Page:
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Health

Jolie + Pitt = baby with low mutational load?

Gene ExpressionBy Razib KhanMay 21, 2006 2:30 PM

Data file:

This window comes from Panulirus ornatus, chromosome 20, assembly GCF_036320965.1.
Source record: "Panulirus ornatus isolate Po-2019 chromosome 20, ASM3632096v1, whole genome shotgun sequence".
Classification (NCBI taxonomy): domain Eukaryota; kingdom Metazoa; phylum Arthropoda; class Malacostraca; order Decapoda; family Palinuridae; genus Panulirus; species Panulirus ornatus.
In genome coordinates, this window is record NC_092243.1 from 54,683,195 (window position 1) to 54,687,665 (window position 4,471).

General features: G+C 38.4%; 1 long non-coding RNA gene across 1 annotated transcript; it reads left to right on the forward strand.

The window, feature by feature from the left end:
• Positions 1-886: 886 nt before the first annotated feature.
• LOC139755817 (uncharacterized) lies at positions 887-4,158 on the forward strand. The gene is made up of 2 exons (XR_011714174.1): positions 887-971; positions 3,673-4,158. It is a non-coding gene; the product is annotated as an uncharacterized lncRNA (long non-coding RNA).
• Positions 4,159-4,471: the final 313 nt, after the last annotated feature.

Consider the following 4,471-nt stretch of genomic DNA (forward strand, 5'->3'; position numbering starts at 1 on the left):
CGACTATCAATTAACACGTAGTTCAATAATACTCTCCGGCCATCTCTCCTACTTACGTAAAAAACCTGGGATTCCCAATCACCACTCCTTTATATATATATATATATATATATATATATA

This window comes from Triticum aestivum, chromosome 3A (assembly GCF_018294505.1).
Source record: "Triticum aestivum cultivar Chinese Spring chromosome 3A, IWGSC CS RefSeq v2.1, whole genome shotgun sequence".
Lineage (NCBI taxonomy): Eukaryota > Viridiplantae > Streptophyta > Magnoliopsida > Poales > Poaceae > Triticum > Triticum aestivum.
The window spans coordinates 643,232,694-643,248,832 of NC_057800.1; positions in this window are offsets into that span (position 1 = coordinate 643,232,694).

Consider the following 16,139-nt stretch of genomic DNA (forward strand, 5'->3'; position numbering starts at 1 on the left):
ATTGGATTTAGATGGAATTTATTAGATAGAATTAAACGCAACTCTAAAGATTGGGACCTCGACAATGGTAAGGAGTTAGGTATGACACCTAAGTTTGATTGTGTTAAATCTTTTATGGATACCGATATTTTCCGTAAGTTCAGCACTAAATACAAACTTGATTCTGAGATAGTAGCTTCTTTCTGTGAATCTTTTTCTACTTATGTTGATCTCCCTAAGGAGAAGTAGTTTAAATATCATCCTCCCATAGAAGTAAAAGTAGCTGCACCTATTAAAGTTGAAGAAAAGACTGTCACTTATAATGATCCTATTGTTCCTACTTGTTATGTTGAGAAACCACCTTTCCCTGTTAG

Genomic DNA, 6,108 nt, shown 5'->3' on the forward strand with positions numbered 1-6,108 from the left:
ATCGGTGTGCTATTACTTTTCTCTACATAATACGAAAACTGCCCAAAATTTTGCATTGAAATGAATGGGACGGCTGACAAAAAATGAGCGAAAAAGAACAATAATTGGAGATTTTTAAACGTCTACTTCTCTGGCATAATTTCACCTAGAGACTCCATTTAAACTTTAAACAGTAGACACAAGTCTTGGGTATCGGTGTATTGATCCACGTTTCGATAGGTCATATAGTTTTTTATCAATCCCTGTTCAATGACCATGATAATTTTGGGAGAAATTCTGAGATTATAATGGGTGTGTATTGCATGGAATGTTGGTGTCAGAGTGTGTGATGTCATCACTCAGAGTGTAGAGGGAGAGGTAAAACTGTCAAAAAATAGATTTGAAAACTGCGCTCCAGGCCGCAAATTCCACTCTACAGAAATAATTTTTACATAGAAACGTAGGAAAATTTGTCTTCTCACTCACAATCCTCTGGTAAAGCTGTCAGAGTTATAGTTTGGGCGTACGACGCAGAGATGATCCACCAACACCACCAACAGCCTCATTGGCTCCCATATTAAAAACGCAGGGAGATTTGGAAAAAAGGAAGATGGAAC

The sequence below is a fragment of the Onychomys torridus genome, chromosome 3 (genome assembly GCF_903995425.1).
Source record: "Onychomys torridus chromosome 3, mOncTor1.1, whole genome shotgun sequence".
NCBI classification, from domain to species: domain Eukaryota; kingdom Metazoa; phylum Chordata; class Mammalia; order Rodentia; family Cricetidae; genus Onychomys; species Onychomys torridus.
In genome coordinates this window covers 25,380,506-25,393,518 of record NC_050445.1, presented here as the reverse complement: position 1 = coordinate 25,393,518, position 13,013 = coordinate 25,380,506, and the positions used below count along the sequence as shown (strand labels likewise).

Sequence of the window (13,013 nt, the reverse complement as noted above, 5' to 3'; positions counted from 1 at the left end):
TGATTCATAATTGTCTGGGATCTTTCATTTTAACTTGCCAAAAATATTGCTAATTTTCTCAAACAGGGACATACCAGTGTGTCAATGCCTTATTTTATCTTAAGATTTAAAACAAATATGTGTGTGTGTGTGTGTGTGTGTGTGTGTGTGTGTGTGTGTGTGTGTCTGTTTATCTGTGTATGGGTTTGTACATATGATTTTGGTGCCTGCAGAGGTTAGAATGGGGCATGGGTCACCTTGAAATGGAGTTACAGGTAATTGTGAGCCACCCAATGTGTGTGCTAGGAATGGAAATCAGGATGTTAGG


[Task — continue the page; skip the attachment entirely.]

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There are reports coming out that Angelina Jolie is going into labor. This is improtant, because last year Armand Leroi spoke about the possible relationship between beauty and low mutational load. Leroi has posited that one way to decrease the effect of load is hybridization. The logic is simple: assume that each human carries multitudinous deleterious alleles, that is, nasty grams on particular genetic loci. If one assumes that these are predominantly recessive so that their negative implications really manifest themselves disproportionately when they are found in two copies, then mating between closely related individuals will increase the chance of two copies coming together because they're more likely to be shared. For example, to use an extreme case, imagine that a mother and a son "do the deed." If the mother carries 3 lethal alleles at 3 loci, the expectation is 1.5 for her son. But since genetics is discrete he'll have an integer value between 0 and 3, with 1 and 2 being more common (you can imagine it as a binomial distribution, E(X) = 1.5, Var(X) = 0.75). Now, at any given locus the mother can pass one of the lethals to her son, so.... at locus 1 there is a 0.5 chance of a lethal at locus 2 there is a 0.5 chance of a lethal at locus 3 there is a 0.5 chance of a lethal The chance that mother will contribute a lethal at any given locus in a mating is 0.5, so, at any given locus a mother X son mating would have a 0.5 X 0.5 change of lethality, or 0.25. So, at any locus there is a 0.75 chance of viability (non-lethality). But, each locus is independent, so multiplying across you get a 42% chance of viability. Not so hot. The same logic, to a far diminished level exists with cousins, and to a lesser extent with races (e.g., whites have a 1 out of 25 or so chance of being cystic fibrosis carriers, non-whites have a zero chance). Does this apply to interracial matings? I don't know, and I don't think anyone does. The a priori logic is clear, but as I said the risk of deleterious recessives can drop off rather quickly with increased genetic distance and one might encounter genetic incompatibilities once one starts to outbreed far enough. Which moves me to Jolie & Pitt. They are very beautiful people, with high levels of facial symmetry and well developed secondary sexual characteristics. Evolutionary psychologist Geoff Miller, and Leroi himself, have proposed that beauty is a marker for genetic fitness, and this genetic fitness is just a parameter which to a large extent reflects mutational load. In fact, Miller proposes that variance in mutational load between siblings is what allows our species to purge itself of deleterious alleles (the ugly unfit siblings don't reproduce, serving as a flusing system for the gene pool). Leroi's idea was that hybridization can mask deleterious alleles via dominance (that is, if two individuals are genetically dissimilar, then they presumably will not share many rare but very deleterious mutations across their loci). But, if you have individuals who are of low mutational load, voila, no need for gimmicks! There are 6 billion individuals in the world, it is possible that there are individuals with only a trifling mutational load compared to the human mean that walk amongst us. Note that though many very negative deleterious alleles are easily masked, heterozygosity is usually not perfect and mildly suboptimal. The human genome is large, and each locus is a crap shoot contingent upon the genetic conformation of one's parents. But imagine the possibilities if beautiful mutation free (relatively) parents come together to produce progeny, the variance in probabilities imply that some of their children might be even less mutationally loaded! (3 de novo mutations per generation seems trivial) In any case, I'll be looking at the baby pictures...that'll tell the tale if the child will be Leroi's 191 deleterious allele marvel (as opposed to the mean of 300).

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